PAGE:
There is probably no more appropriate way to start this than pulling from yesterday’s NPR report: “There is going to be a declassified conference call for EVERYBODY — all the members of Congress– with the White House today. It is declassified because it isn’t just for Committee heads, but for everybody. Basically, the President is going to be laying out his case to prove that Sadaam — I mean, Assad — used Chemical weapons…”
And then came CNN’s Jim Acosta on Twitter: “CNN has learned a cabinet-level ‘Principles Committee’ meeting was held at the WH this evening on Syria. No POTUS.”
In 2003, we had an older, white Republican as President who presented a case to the UN with hard evidence of Iraq producing and maintaining Chemical weapons (termed “Weapons of Mass Destruction”) from both the NSA and the Israeli Mossad. Out of that presentation, the United States created a “coalition of the willing” involving some 23 nations that, with a congressional declaration of war and in reponse to a 30-day deadline created by a UN Resolution, invaded Iraq with two purposes: apprehend Iraq’s chemical stockpile, and topple the dictator Sadaam Hussein. What has happened since then in Iraq is fairly common knowledge. 32 days after beginning the invasion, Iraq was completely occupied by this coalition of nations, and the manhunt for Hussein and his WMD was well under way. Less than a year into the effort to rebuild Iraq, public enthusiasm nose-dived, Congressional support waned and the UN declared itself butthurt over the invasion… “This wasn’t what we meant when we passed that resolution!” As it became clear that the WMD we expected were not to be found in Iraq, the already-vocal anti-war zealots became more prominent and the media longingly captured hours of footage of people marching, chanting, blocking traffic, waving signs… all for the end of an invasion that was authorized by all the right channels. I think most of us will remember the AP photos from around the world of a million people in capitol A and another couple hundred thousand in capitol B and several other nations were all marching for the freedom of Iraq. Accusations were flung about the “military adventurism” that used “fake evidence” to justify “stealing oil” from the middle east, and how “W” simply couldn’t handle the fact that “daddy had unfinished business”. (For what it is worth, if the Iraq invasion was simply for Iraq’s oil, we did a lousy job of it… exhibit A is the price of gasoline.)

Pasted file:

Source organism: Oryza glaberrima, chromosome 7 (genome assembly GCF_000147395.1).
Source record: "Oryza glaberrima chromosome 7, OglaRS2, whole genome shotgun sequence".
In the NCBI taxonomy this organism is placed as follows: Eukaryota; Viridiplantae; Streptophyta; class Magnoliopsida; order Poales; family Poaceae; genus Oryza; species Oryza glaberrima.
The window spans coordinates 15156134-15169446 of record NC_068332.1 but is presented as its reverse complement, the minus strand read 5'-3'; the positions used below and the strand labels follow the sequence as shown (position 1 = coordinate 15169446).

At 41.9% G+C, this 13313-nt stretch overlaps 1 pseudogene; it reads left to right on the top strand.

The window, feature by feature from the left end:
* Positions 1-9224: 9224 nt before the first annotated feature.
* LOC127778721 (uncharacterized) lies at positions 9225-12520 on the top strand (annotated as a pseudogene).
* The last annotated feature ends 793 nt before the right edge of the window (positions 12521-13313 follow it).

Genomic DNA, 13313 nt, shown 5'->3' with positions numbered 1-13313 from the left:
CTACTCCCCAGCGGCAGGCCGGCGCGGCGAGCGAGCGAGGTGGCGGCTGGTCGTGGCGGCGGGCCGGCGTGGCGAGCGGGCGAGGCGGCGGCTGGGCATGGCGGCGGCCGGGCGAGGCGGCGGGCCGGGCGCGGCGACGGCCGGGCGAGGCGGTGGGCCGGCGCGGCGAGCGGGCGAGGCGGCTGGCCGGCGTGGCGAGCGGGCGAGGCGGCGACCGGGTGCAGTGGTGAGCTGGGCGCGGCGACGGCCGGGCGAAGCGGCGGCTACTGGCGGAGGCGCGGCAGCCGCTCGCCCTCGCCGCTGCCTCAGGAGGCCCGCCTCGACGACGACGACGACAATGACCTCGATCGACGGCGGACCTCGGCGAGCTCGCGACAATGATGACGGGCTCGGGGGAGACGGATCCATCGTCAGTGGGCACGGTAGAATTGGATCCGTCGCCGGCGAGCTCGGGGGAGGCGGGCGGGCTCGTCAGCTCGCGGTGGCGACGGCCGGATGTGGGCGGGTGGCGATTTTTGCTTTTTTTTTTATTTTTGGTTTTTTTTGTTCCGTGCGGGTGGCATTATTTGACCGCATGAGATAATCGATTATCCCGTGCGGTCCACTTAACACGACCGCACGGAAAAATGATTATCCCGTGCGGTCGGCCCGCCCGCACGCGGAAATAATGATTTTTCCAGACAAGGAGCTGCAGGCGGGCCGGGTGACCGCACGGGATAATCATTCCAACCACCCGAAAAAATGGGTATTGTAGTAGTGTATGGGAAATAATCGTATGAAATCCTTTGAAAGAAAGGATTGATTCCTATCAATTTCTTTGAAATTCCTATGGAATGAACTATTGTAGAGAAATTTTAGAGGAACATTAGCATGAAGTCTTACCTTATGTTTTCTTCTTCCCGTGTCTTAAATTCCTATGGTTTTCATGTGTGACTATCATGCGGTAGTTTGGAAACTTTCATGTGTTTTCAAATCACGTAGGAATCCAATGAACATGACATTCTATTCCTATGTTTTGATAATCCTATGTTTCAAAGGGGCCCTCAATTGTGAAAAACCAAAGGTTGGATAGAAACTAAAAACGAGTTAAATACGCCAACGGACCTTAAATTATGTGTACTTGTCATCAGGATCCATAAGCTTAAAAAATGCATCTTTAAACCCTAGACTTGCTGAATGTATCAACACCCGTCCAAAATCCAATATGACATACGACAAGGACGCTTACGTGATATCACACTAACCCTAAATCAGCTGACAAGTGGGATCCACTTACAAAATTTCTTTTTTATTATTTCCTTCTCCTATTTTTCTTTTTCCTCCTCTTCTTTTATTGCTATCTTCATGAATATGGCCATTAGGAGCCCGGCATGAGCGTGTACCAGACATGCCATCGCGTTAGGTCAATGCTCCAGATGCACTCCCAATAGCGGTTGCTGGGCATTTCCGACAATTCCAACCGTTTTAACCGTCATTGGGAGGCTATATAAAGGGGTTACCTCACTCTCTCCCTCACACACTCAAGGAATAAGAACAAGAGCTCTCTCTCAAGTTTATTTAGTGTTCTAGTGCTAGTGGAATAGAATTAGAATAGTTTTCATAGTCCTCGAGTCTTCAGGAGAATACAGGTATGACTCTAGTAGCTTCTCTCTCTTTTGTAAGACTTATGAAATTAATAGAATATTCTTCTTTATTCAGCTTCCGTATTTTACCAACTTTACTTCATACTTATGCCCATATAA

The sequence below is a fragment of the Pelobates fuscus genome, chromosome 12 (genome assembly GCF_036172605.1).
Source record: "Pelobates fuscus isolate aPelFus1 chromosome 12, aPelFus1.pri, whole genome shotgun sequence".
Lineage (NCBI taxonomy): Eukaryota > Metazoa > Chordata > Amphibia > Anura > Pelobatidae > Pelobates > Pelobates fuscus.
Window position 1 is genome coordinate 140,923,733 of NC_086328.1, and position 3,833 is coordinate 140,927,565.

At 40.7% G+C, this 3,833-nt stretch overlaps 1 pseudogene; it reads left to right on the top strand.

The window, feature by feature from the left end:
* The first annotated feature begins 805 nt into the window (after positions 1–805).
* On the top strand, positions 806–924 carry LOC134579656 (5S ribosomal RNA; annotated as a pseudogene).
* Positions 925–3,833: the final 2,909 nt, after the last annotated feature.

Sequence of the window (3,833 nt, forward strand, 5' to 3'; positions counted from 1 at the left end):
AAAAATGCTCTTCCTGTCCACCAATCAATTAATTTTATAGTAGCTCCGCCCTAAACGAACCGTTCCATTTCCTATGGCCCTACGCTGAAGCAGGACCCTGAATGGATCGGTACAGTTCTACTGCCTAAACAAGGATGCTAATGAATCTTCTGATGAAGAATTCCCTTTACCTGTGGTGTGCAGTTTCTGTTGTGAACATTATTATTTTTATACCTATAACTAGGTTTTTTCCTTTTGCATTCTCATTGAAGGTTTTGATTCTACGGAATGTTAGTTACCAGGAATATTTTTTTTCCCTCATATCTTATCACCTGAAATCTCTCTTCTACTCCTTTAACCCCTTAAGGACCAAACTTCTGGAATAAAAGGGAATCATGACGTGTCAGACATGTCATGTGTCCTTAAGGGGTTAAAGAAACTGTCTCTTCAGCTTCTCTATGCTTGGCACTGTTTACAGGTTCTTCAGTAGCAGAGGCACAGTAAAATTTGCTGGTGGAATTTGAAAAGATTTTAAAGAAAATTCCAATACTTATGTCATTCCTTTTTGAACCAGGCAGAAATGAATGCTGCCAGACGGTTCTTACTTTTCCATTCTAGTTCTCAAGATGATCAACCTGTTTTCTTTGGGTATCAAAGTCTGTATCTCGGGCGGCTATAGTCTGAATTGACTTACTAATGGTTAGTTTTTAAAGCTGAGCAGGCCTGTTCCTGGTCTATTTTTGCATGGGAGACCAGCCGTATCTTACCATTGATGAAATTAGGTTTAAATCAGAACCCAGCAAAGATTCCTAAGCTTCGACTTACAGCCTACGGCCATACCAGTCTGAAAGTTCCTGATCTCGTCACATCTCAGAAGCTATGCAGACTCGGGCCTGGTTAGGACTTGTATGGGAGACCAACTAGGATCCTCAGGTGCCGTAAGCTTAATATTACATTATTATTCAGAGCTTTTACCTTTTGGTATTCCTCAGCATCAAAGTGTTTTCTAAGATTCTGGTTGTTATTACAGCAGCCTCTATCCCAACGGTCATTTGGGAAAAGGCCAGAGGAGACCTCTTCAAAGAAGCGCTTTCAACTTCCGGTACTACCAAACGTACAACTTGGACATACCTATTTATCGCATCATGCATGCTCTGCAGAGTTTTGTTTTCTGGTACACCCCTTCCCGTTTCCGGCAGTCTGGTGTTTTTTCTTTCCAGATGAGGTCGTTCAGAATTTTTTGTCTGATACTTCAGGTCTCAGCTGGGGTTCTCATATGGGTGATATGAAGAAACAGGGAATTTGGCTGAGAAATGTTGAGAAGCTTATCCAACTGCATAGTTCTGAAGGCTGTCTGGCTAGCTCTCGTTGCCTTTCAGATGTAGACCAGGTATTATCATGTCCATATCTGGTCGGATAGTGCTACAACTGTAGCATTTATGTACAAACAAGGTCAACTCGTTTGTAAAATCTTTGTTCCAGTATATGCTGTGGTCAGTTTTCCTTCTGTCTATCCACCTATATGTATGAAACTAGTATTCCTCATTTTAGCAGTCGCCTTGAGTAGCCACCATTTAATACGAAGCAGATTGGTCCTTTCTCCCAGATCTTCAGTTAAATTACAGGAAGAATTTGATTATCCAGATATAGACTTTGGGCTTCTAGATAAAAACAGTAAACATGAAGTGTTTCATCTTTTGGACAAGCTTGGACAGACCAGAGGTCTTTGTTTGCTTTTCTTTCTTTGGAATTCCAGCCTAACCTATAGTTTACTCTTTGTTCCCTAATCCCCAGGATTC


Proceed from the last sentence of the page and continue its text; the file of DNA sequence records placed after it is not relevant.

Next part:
What wasn’t so well known was the report by Israeli intelligence that had satellite photos of entire military convoys leaving Baghdad and heading off into the desert in the direction of Jordan and Syria… that simply disappeared in the desert. And now — surprise, surprise — another harsh dictator has chemical weapons… and they seem to be in decent proximity to Iraq.
Fast Forward to 2013… ten years later. We have a young(er) black Democrat as president — with a Nobel Peace Prize — who has not, as yet, condescended to attempt proving a case for a need to attack Syria to anyone. The US allies are one-by-one confirming that they have no intentions of military intervention in Syria (Britain, Germany and Russia have already issued statements to that affect). The UN has not seriously taken up the issue of intervening in Syria’s civil war. Congress has not declared war. Someone remind me why the White House is moving unilaterally to send troops to Syria? Oh yeah… Assad is a brutal dictator… (that Hillary Clinton once called a “reformer”, but that is neither here nor there).